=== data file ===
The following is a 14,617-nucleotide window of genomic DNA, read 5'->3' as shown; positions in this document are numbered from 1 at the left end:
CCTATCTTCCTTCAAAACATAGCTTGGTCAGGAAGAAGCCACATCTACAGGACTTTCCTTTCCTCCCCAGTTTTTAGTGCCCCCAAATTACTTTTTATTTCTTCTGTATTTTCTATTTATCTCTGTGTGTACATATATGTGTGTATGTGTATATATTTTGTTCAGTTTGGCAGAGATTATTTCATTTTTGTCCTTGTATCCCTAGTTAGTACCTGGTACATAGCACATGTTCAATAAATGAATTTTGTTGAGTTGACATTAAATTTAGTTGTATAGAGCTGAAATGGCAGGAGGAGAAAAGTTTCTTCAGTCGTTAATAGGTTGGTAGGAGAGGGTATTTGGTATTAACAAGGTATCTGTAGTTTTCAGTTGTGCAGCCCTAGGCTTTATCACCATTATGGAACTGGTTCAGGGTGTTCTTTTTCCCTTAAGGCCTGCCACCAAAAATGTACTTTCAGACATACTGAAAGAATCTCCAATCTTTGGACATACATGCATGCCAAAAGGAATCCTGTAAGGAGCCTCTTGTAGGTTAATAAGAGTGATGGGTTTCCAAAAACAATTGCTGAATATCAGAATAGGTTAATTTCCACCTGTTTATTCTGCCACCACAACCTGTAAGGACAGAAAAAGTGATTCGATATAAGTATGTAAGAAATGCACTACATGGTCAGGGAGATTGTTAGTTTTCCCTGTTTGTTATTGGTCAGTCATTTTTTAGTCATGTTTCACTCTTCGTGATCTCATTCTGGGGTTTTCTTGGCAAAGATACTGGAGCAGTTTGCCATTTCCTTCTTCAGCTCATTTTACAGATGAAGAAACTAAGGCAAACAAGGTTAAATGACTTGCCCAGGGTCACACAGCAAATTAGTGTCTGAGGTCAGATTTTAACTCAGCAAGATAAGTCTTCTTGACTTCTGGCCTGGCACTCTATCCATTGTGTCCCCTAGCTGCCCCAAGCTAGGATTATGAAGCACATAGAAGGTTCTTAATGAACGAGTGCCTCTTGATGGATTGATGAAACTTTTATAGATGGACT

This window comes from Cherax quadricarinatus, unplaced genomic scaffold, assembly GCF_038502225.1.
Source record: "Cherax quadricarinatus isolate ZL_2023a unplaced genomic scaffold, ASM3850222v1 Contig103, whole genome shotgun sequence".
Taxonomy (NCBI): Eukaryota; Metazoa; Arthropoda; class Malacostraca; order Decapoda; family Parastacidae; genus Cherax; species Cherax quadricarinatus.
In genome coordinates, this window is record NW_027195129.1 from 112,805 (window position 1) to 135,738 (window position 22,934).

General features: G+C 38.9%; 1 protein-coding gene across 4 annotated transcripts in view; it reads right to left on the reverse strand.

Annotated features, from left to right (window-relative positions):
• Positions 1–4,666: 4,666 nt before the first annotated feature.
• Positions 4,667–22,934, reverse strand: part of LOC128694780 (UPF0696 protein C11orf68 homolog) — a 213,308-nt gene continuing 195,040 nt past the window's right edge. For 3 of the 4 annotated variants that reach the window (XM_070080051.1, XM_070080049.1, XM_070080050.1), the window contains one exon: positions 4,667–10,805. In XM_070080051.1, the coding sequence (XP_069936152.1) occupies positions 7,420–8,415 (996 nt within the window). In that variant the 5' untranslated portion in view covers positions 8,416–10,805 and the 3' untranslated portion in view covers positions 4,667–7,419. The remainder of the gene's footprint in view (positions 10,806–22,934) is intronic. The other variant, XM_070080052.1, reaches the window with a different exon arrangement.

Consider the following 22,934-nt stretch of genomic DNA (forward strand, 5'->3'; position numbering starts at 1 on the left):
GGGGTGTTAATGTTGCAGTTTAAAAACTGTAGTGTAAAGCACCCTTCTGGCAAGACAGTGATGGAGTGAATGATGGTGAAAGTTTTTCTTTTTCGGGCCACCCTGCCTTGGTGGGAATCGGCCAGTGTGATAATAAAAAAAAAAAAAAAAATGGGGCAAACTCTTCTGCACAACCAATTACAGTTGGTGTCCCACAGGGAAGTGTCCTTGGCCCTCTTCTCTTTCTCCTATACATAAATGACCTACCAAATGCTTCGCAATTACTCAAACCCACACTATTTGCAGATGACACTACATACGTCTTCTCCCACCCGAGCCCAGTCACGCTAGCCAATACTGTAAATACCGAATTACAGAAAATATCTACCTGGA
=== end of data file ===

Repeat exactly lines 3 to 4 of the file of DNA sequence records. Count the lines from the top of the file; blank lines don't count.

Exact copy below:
This window comes from Cherax quadricarinatus, unplaced genomic scaffold, assembly GCF_038502225.1.
Source record: "Cherax quadricarinatus isolate ZL_2023a unplaced genomic scaffold, ASM3850222v1 Contig103, whole genome shotgun sequence".